After months of chilly weather and snow-covered trails, spring has finally arrived in the Pacific Northwest! The snow is slowly melting away, and the Trilliums are blooming. It’s time to start thinking about getting back out on the trail. As an expert hiker, I’ve kept myself busy this winter with snowshoeing and skiing, both alpine and cross-country. Now I’m eagerly anticipating the return of spring hiking. And, while some of us have been busy applying for summer hiking permits, there’s still plenty of excitement to be had on the trails this spring. From the snow-capped peaks of Mount Hood to the lush forests of the Olympic Peninsula, the Pacific Northwest is full of opportunities for adventure. So, what will this spring hiking season bring us on Mount Hood? Let’s find out!
What are the current conditions on Mount Hood?
While the Pacific Northwest hasn’t seen record-breaking snow like the Sierra Nevada, there’s still plenty of snow to contend with in some areas. Many hikers in other areas are eagerly awaiting the opening of popular trails like the John Muir Trail and the Pacific Crest Trail. The question on everyone’s mind is when these trails will be passable. In previous high snow years, raging rivers have kept hikers at bay well into the traditional hiking season. Hikers should be aware of the potential hazards associated with these conditions. However, despite the snowpack being robust in many areas of the Pacific Northwest, Mount Hood is one destination that seems to be bucking the trend. As of April 16th, the snowpack on Mount Hood is currently running at 102% of normal. This might be a bit surprising to some hikers, given what feels like a pretty extensive snow season, but it’s great news for those looking to hit the trails as soon as possible.
There are several snow sensor sites on and around Mount Hood. One at an altitude between Government Camp and Timberline. We can look at the actual data as of today. Interestingly the snowpack is much higher at lower altitudes. The majority of the other sensors in the local area are located between 3000-4000 feet. These are showing snowpacks much more in the range of 150% to 300% of normal.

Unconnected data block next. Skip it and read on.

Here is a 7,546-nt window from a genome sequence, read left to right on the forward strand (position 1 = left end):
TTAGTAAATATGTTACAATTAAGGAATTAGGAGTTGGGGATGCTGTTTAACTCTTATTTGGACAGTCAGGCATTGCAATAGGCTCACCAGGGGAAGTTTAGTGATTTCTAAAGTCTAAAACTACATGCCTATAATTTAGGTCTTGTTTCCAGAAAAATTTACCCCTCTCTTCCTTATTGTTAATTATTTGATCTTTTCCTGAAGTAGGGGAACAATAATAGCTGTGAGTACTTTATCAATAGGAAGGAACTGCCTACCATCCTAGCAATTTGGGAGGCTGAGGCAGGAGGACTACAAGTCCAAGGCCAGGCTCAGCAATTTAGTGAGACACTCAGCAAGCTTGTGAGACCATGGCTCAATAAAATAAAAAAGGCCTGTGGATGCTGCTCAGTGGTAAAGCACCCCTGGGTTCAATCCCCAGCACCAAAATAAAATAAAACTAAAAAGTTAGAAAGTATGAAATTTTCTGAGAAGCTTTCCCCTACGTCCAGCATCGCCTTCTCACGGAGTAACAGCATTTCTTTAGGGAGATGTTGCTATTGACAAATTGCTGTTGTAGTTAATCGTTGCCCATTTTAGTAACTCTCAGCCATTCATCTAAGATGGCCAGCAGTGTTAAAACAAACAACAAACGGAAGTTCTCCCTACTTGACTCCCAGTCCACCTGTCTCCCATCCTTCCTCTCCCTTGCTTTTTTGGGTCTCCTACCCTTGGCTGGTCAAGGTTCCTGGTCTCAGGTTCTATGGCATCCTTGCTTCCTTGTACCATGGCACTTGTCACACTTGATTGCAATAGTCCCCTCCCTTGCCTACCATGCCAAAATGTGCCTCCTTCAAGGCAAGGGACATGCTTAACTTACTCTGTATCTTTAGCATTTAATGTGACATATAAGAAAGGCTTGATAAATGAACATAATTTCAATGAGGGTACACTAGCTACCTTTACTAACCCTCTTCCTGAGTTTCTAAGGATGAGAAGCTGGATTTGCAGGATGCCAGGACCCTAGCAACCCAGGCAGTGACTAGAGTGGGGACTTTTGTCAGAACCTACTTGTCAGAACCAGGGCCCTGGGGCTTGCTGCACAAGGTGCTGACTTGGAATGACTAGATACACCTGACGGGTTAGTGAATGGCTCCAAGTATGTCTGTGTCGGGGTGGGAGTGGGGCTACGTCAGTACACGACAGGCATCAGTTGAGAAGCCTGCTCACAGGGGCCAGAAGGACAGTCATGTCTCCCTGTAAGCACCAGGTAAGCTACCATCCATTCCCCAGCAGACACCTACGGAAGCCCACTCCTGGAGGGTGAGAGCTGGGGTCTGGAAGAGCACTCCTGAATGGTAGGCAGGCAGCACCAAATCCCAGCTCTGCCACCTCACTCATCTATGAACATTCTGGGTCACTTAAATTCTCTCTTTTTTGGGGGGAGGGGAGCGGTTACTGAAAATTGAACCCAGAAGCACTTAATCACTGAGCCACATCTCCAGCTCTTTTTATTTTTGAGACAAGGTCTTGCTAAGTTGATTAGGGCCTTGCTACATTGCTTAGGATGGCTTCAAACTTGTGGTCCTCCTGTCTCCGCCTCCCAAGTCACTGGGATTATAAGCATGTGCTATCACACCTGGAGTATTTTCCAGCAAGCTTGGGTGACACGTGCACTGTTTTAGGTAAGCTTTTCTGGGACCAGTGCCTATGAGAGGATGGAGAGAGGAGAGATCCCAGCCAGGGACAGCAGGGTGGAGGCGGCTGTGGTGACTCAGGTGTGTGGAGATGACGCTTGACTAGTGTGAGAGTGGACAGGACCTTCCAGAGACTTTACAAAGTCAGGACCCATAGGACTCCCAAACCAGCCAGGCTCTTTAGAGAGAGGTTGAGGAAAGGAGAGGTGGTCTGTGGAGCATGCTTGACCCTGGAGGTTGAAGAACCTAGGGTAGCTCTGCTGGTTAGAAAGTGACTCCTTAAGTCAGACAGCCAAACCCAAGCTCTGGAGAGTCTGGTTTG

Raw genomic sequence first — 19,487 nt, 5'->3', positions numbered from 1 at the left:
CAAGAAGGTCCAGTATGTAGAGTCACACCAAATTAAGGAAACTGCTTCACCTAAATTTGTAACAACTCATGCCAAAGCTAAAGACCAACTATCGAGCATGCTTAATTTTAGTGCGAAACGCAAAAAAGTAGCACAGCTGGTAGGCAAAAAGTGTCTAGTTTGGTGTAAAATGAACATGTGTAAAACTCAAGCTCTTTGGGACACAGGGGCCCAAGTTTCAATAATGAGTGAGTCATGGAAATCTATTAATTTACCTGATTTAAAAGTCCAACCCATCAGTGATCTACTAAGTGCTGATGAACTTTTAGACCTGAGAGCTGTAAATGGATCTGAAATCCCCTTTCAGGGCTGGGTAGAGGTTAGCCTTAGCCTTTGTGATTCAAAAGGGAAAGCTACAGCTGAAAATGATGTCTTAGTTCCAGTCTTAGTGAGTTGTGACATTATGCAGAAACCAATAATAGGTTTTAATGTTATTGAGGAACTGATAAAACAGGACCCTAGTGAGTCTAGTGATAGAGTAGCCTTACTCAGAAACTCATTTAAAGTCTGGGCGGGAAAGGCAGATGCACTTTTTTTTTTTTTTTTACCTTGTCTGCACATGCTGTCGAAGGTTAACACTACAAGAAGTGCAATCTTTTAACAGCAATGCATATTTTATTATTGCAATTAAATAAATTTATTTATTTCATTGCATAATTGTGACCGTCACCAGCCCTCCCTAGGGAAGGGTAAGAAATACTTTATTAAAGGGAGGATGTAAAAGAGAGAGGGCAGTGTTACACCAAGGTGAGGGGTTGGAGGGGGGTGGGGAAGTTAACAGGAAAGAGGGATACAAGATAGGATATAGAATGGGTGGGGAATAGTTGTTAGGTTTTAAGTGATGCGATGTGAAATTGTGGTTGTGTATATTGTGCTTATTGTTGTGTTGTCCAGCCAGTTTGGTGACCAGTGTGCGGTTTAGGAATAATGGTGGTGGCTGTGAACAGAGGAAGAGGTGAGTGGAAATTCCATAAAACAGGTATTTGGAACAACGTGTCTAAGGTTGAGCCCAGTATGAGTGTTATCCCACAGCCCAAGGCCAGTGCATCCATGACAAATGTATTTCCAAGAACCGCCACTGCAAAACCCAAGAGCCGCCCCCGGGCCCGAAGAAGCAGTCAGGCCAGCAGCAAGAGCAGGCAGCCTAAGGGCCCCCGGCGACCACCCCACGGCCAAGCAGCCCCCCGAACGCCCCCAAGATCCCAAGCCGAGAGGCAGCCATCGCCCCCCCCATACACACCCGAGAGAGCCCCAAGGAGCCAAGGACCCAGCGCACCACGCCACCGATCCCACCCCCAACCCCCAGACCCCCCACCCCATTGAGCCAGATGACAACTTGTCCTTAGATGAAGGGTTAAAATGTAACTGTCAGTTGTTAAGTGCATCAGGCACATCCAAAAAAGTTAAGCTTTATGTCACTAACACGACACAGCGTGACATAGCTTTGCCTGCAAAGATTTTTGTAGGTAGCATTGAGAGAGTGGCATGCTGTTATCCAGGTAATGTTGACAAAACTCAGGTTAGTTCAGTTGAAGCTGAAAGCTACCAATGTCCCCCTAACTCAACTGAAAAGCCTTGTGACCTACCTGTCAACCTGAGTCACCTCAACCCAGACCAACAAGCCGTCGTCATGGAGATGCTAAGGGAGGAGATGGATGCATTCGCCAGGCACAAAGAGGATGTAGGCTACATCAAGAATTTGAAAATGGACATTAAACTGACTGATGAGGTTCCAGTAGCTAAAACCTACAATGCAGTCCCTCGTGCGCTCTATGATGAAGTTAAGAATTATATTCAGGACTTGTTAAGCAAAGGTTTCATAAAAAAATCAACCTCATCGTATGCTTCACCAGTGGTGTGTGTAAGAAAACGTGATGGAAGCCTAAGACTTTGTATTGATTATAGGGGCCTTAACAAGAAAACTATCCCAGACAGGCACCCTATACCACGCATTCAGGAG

Currently what we have is about average snowpack at altitude and considerably higher snowpack lower down. However, this is likely due to it having been a relatively cold winter and this lower-elevation snow will melt relatively quickly as the temperatures warm up.
This data is available from the Northwest River Forecast Center.
How does this look visually?
Hopefully, many of us have been up into the mountains this winter and seen the snow with our own eyes. If we take a satellite look at the area we get to see a great bird’s eye view of the region. It’s definitely early in the season and getting a clear day for a satellite image is a challenge. However, the two images below were taken within about 2 weeks of each other.
Snowpack difference between 2023 and 2022
The increased snow at lower elevations is clearly discernable.
How will this year compare to last year?
It wasn’t until mid-July that the Timberline trail was easy to navigate in 2022. In the second half of July, I made a trip to Paradise Park and there were still some small areas of snow on the 23rd of July! I suspect we will have a similarly late start to this year. However, the increased low-elevation snow is likely to have less of an impact. It will melt off quickly. Nor will it add appreciably to the snow melt that impacts the glacial stream and river crossings around Mount Hood, so hopefully they will also be about normal.
There are still many lower-elevation trails to explore. We’ll talk more about them in a future post of course the Salmon River Trail is a must!
As the season progresses I’ll be updating my snow report page for the Timberline Trail. And if you are thinking of hiking the Timberline Trail this year, be sure to check out the survey results from last year!
With the snow starting to melt and the flowers starting to bloom, it’s the perfect time to start planning your next hiking adventure. Let’s leave the cold behind now that spring has sprung and look forward to the spring hiking season in Mount Hood.